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Opinion: Karma come, karma go

Over the years, partly by accident, partly by design, Riis has cultivated an air of mystery. He could be a deeply complex man, imbued with near mystical, quasi-shamanic motivational abilities; or a charlatan, cycling’s idiot savant who has made a virtue out of saying little, perhaps simply because he has little to say – and plenty to hide.
– Excerpt from Bad Blood: The Secret Life of the Tour de France

Do you believe in karma? If you do, is this what’s happening to Riis Cycling and Saxo Bank right now?

As an impressionable young athlete, I would imagine it would be very easy to be beguiled by Bjarne Riis. He speaks not with the mellifluous, clipped tone of Phil Liggett but in a deep drone that, depending on who you ask, can tranquilize or hypnotize. And what comes out of his mouth ranges from shamanic to satanic, again depending on who you speak to.

When Jeremy Whittle, the author of Bad Blood, was traveling in a car with Riis at a pre-season training camp at the start of the 2006 season, he caught a glimpse of that “mystical, quasi-shamanic” talk: “Gentlemen, spin the legs. Transform the power of yesterday into the power of today. Always make sure you keep a good rhythm.”

If any of my editors told me to transform the power of yesterday into the power of today, I’d probably assume they were smoking something funny.

I thought of Riis not because of the situation he finds himself in as a consequence of Alberto Contador’s back-dated two-year suspension, but from an article Gerard Cromwell penned about Richie Porte, who, Sunday in Portugal, won the Volta ao Algarve in emphatic fashion.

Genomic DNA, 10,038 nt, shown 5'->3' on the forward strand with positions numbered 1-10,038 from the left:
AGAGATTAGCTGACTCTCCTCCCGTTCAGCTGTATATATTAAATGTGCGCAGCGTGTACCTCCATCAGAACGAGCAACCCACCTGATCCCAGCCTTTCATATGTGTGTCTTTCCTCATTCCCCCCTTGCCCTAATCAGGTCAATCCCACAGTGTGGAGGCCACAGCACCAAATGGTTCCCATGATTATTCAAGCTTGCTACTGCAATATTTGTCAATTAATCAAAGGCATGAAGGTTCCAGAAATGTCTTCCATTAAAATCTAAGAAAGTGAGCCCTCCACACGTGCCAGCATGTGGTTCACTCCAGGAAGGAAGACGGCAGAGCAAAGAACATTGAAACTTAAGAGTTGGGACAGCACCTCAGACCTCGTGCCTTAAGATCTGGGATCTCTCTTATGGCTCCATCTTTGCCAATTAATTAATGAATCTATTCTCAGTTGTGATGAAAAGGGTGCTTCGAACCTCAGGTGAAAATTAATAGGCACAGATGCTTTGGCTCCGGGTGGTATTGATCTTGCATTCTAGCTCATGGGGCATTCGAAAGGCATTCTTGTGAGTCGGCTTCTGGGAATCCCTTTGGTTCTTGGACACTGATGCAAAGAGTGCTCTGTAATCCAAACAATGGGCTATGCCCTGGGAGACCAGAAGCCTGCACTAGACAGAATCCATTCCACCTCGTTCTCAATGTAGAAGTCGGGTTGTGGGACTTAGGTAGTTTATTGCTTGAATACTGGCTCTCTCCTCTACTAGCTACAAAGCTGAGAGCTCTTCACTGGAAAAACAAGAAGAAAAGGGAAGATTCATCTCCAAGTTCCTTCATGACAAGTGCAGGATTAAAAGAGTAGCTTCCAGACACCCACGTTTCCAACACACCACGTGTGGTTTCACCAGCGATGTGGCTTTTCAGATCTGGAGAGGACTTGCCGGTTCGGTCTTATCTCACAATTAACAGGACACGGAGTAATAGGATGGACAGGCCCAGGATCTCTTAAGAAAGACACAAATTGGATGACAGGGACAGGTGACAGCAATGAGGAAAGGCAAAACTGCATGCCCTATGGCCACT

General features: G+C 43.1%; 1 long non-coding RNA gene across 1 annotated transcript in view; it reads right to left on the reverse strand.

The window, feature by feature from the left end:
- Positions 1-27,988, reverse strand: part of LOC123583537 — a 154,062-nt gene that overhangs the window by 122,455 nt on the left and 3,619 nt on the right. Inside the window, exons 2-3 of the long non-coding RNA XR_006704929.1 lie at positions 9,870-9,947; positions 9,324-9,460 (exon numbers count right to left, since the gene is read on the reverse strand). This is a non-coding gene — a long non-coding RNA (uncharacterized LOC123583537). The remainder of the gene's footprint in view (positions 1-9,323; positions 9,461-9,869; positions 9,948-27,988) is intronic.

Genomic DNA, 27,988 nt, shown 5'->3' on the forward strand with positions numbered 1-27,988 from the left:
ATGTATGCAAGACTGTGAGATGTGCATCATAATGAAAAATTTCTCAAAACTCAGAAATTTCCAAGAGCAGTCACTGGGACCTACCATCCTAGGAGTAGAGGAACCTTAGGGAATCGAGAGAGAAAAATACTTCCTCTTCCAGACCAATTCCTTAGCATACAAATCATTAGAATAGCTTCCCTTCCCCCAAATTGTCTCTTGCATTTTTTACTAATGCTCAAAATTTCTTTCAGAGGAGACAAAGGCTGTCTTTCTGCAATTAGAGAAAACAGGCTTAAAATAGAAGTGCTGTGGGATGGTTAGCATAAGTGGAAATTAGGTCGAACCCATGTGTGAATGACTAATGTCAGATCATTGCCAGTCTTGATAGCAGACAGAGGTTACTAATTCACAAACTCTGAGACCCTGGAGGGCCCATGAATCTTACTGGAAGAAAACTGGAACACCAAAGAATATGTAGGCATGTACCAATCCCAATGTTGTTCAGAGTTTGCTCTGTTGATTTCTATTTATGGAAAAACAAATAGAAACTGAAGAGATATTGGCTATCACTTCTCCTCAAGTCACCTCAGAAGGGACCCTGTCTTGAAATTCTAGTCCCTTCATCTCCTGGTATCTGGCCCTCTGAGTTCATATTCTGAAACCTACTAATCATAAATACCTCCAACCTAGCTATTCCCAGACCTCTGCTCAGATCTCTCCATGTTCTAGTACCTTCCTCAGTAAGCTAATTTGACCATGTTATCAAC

One of Porte’s trainers and former professional, Bobby Julich, said: “It really hurt me to watch him (Porte) last year (…) it really pained me to see where he was mentally.”

According to Julich, riding in support of Contador last year was detrimental to Porte’s development. “I don’t think Richie really was the top priority,” he said. “It’s obvious if you have a guy like Alberto on your team, you will be second fiddle. It was unfortunate but I think he learned a lot. I know he learned a lot from Bjarne (Riis) but something went wrong and he slipped through the cracks last year.”

I, for one, thought it strange to send a second-year pro, even one as precocious as Porte, into riding back-to-back Grand Tours (and the two hardest) at the undying service of a leader. It’s hardly a surprise the Tasmanian experienced a lackluster season in 2011 and came out feeling like a horse half-flogged to death.

“We’re here to pick him up. We’ve got a couple of years together with him and we’re gonna get him in good nick and go from there,” said Julich.

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